Last Wednesday night may have marked a shift in U.S. policymaking attitudes. As the police in Ferguson, Missouri, just straight-up started arresting and tear-gassing and pointing their snipers and death tanks at everyone, all while wearing unnecessary and some might say counterintuitive tuff guy jungle-camo outfits, the nation seemed to collectively realize that this was insane. Why are suburban police departments armed to duel with Megatron in situations where they're supposed to be "keeping the peace"?
It, of course, wasn't the first instance of the growing trend of police militarization -- wherein local police departments are outfitted with hand-me-down goodies procured by the Defense Department, allowing the friendly local constable to warp into an expensive murder-robot sent on a mission to exterminate the scourge of jaywalkers. But the scene in Ferguson caught the public's eye to such an extent that politicians and officials -- the president, the attorney general, the speaker of the House, the Senate majority leader, Missouri politicians, and de facto libertarian leaders felt compelled to weigh in.
"At a time when we must seek to rebuild trust between law enforcement and the local community," Eric Holder said, "I am deeply concerned that the deployment of military equipment and vehicles sends a conflicting message." "We need to demilitarize this situation," Missouri Sen. Claire McCaskill weighed in, noting that "this kind of response by the police has become the problem instead of the solution." And Sen. Rand Paul, the libertarian-leaning 2016 hopeful, wrote an Op-Ed about how "we must demilitarize the police," a risk that could loosen the soil on the right's traditionally rigid law-and-order posture.
Rep. Hank Johnson, a Georgia Democrat, has been working on a bill to demilitarize the police for some time, his office said, and is now rushing the process to have the proposal ready for when Congress reconvenes in September. The bill would limit the Pentagon program that funnels this sleek, deadly gear down to the local police departments and SWAT teams that use them to terrorize people in order to protect the peace.
Johnson criticized the Pentagon's '1033' program, which offers surplus military equipment to state and local law enforcement, including M16 rifles and mine-resistant ambush protected vehicles (MRAP).
He noted in the last several months those vehicles have been given to cities in Texas, Idaho, Indiana, Minnesota, New York, South Carolina, Tennessee, Arizona, Illinois and Alabama.
"This trend is not only sweeping America's small cities, it's hitting American college campuses as well. Ohio State University recently acquired an MRAP," he said. "Apparently, college kids are getting too rowdy."
Johnson said his bill would limit the type of equipment that could be transferred and would make sure states track all equipment received.
What's most interesting about Johnson's proposal, at the moment, is the odd left-right political coalition of outside groups that is organizing around it. The ACLU supports it, as does Gun Owners of America. Wait a second? Did we just say "Gun Owners of America," a crazy group to the right of the NRA, supports it? Apparently so:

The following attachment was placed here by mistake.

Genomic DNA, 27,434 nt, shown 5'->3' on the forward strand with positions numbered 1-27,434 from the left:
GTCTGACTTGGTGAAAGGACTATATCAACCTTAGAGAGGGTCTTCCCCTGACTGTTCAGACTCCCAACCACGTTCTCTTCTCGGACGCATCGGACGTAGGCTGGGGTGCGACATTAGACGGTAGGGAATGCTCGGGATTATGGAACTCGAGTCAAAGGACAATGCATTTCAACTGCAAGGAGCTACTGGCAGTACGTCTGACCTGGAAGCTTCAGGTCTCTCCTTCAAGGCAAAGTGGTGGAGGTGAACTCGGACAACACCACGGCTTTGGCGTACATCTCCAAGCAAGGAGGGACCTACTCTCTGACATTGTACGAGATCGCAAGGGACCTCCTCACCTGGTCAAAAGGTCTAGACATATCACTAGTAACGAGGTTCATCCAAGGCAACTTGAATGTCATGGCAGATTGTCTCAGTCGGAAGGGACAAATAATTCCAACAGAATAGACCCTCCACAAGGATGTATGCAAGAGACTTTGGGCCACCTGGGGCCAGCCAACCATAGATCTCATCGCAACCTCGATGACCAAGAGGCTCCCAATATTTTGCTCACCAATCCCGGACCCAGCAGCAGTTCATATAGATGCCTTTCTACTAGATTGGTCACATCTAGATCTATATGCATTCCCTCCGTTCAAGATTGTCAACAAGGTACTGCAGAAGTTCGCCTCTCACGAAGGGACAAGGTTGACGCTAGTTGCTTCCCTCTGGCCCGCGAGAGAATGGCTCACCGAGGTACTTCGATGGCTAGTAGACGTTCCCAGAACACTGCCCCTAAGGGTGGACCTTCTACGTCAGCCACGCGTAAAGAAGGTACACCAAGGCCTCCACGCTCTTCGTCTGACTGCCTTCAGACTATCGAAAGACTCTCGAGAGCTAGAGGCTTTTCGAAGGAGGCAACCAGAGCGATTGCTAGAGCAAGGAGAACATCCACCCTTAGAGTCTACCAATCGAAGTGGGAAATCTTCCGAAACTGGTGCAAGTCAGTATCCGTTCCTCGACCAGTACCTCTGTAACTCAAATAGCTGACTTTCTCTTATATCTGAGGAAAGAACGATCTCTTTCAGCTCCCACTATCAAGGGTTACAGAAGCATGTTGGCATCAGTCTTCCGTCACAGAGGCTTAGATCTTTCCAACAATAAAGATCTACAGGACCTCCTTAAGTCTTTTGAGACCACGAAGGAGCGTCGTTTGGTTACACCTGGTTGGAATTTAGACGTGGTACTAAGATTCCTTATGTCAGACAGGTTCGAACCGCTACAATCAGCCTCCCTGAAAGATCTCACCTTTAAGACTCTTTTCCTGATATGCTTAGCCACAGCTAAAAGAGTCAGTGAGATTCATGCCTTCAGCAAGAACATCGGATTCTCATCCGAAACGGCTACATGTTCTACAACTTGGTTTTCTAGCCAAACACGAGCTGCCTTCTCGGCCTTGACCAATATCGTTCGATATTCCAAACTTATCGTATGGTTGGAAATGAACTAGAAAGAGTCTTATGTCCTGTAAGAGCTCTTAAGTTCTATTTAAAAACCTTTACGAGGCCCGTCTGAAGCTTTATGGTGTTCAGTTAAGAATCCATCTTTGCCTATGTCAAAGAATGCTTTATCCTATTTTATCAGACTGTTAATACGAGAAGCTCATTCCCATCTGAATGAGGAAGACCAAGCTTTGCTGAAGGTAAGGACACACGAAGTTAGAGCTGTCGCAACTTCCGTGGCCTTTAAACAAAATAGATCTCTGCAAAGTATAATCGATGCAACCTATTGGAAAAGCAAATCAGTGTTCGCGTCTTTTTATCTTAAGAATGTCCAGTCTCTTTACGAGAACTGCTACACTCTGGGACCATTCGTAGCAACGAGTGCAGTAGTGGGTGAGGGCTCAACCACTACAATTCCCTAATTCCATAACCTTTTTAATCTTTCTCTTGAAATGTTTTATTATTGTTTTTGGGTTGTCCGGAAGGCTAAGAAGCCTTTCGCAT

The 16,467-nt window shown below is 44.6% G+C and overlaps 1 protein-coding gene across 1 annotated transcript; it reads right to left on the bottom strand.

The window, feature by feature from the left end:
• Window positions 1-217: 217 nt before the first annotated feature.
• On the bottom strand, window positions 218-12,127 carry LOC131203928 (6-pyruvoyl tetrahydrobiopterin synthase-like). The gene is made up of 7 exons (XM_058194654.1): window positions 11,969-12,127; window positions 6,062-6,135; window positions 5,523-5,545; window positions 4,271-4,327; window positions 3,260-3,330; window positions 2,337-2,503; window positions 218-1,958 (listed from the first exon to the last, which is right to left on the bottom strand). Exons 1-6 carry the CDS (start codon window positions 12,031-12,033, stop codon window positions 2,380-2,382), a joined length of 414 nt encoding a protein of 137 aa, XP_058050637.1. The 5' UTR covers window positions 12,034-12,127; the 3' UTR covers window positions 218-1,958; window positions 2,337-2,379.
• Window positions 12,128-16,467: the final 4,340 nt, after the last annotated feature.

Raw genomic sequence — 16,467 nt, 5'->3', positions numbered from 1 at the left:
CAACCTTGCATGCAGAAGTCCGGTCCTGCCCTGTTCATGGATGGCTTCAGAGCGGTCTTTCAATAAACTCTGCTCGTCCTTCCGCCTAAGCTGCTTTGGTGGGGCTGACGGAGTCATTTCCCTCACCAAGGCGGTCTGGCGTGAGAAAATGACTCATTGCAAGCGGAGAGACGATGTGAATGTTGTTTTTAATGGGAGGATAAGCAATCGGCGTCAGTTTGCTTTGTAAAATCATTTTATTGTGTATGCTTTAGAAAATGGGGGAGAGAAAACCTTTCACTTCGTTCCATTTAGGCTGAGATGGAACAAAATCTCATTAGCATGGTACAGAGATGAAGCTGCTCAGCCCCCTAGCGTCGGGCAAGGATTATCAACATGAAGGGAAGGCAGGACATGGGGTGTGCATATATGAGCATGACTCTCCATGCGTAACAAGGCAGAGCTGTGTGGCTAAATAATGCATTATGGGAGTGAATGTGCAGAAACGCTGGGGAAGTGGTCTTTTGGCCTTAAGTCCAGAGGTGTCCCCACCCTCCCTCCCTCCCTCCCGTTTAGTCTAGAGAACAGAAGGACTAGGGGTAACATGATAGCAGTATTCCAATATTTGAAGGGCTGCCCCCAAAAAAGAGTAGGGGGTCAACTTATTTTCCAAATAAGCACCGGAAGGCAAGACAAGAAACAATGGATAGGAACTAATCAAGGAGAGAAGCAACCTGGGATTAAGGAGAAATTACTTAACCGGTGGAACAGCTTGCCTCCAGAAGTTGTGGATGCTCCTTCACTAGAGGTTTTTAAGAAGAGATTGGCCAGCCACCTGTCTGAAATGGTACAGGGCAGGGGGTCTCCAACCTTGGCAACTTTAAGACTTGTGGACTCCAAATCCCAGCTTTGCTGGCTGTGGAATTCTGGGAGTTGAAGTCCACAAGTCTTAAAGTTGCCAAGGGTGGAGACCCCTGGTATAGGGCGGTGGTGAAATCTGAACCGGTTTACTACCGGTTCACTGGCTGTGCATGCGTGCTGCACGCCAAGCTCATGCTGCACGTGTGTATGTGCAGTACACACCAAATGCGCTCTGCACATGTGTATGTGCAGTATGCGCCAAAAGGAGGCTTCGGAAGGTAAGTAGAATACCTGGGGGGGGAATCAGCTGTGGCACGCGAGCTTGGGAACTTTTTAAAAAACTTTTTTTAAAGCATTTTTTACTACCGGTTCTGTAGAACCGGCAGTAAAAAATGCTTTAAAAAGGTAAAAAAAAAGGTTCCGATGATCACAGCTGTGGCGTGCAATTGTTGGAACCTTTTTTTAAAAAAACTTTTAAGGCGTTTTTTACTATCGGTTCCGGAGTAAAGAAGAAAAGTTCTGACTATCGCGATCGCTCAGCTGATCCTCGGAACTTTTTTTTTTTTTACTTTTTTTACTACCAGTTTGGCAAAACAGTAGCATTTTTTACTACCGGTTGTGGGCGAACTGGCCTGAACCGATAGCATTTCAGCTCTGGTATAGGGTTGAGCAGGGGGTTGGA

According to the Defense Logistics Agency, more than $4 billion in discounted military equipment has been sold to local police departments since the 1990s.
“Why are those guns available to the police?” asked Erich Pratt, spokesman for the conservative Gun Owners of America. “We don't technically have the military operating within our borders, but they're being given the gear to basically operate in that capacity.”
Gun Owners of America and the ACLU are both backing a forthcoming bill from Rep. Hank Johnson (D-Ga.) that would curtail the sale of DOD weapons to local police departments.
The support of a group like GOA could provide cover to Republicans and conservative Democrats looking to support a police demilitarization bill.
Still: Congress. We're going to guess that Johnson's bill won't go anywhere any time soon in this Congress. The story of police response in Ferguson, sadly, will probably disappear from national media focus by the time Congress reconvenes in September. Congress doesn't pass any high-profile legislation in the first place, and it certainly won't in the couple weeks in which it will be in session before heading off to campaign through November. It would be especially hard for most Republicans and a good number of centrist/conservative Democrats to go directly against the wishes of the Fraternal Order of Police in the months ahead of an election, too.
But while the situation in Ferguson has been horrible, it's appropriately drawn a new level of scrutiny from right- and left-wingers alike to one of the more ludicrous government programs out there. And it fits into what is, hopefully, one of the few decent paradigm shifts happening on the national political level today: unwinding the ridiculous criminal justice complex that politicians have spent decades amassing. When it comes to police demilitarization and sentencing reform for nonviolent offenders, the certain elements of the right feel more comfortable now entertaining proposals to loosen things, and the left feels less pressure to act self-parodically "tough on crime" to attract white suburban people. We may not be "there" yet, in terms of passing meaningful legislation, but hopefully the situation will be viable enough for the next president -- Democratic or Republican -- to act forcefully.